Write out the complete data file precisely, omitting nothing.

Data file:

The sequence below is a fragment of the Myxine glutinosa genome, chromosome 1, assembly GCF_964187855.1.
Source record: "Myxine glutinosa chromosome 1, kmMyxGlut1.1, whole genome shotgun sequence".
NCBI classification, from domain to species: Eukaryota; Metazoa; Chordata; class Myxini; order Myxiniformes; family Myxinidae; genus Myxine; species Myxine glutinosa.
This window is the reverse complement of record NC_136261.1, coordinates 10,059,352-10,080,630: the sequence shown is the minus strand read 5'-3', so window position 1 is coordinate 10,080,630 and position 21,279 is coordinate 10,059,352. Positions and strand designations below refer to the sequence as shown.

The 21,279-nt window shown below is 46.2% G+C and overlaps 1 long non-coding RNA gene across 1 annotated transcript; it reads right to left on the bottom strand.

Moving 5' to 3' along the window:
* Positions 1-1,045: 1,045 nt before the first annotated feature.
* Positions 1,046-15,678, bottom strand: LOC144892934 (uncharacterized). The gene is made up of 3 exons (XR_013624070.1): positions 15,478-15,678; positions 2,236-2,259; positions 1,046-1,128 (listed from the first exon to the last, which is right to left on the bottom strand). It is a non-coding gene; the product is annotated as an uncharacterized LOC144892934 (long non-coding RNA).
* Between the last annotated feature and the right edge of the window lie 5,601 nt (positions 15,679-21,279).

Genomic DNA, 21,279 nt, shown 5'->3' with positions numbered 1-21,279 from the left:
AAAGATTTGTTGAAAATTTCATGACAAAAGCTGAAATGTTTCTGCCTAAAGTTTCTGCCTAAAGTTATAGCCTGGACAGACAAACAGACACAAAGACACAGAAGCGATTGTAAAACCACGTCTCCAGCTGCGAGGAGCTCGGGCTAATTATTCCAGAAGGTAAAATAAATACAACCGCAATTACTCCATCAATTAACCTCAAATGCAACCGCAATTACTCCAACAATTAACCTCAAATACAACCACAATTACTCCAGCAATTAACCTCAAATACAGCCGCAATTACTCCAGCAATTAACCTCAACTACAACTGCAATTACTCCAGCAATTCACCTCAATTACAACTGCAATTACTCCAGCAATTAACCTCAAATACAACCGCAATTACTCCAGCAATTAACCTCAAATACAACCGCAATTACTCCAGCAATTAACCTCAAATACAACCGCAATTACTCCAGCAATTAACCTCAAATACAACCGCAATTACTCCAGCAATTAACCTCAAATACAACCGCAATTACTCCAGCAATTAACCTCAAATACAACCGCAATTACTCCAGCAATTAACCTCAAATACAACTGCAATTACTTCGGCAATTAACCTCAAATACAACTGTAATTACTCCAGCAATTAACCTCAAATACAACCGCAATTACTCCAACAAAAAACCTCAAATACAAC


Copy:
The sequence below is a fragment of the Myxine glutinosa genome, chromosome 1, assembly GCF_964187855.1.
Source record: "Myxine glutinosa chromosome 1, kmMyxGlut1.1, whole genome shotgun sequence".
NCBI classification, from domain to species: Eukaryota; Metazoa; Chordata; class Myxini; order Myxiniformes; family Myxinidae; genus Myxine; species Myxine glutinosa.
This window is the reverse complement of record NC_136261.1, coordinates 10,059,352-10,080,630: the sequence shown is the minus strand read 5'-3', so window position 1 is coordinate 10,080,630 and position 21,279 is coordinate 10,059,352. Positions and strand designations below refer to the sequence as shown.

The 21,279-nt window shown below is 46.2% G+C and overlaps 1 long non-coding RNA gene across 1 annotated transcript; it reads right to left on the bottom strand.

Moving 5' to 3' along the window:
* Positions 1-1,045: 1,045 nt before the first annotated feature.
* Positions 1,046-15,678, bottom strand: LOC144892934 (uncharacterized). The gene is made up of 3 exons (XR_013624070.1): positions 15,478-15,678; positions 2,236-2,259; positions 1,046-1,128 (listed from the first exon to the last, which is right to left on the bottom strand). It is a non-coding gene; the product is annotated as an uncharacterized LOC144892934 (long non-coding RNA).
* Between the last annotated feature and the right edge of the window lie 5,601 nt (positions 15,679-21,279).

Genomic DNA, 21,279 nt, shown 5'->3' with positions numbered 1-21,279 from the left:
AAAGATTTGTTGAAAATTTCATGACAAAAGCTGAAATGTTTCTGCCTAAAGTTTCTGCCTAAAGTTATAGCCTGGACAGACAAACAGACACAAAGACACAGAAGCGATTGTAAAACCACGTCTCCAGCTGCGAGGAGCTCGGGCTAATTATTCCAGAAGGTAAAATAAATACAACCGCAATTACTCCATCAATTAACCTCAAATGCAACCGCAATTACTCCAACAATTAACCTCAAATACAACCACAATTACTCCAGCAATTAACCTCAAATACAGCCGCAATTACTCCAGCAATTAACCTCAACTACAACTGCAATTACTCCAGCAATTCACCTCAATTACAACTGCAATTACTCCAGCAATTAACCTCAAATACAACCGCAATTACTCCAGCAATTAACCTCAAATACAACCGCAATTACTCCAGCAATTAACCTCAAATACAACCGCAATTACTCCAGCAATTAACCTCAAATACAACCGCAATTACTCCAGCAATTAACCTCAAATACAACCGCAATTACTCCAGCAATTAACCTCAAATACAACCGCAATTACTCCAGCAATTAACCTCAAATACAACTGCAATTACTTCGGCAATTAACCTCAAATACAACTGTAATTACTCCAGCAATTAACCTCAAATACAACCGCAATTACTCCAACAAAAAACCTCAAATACAAC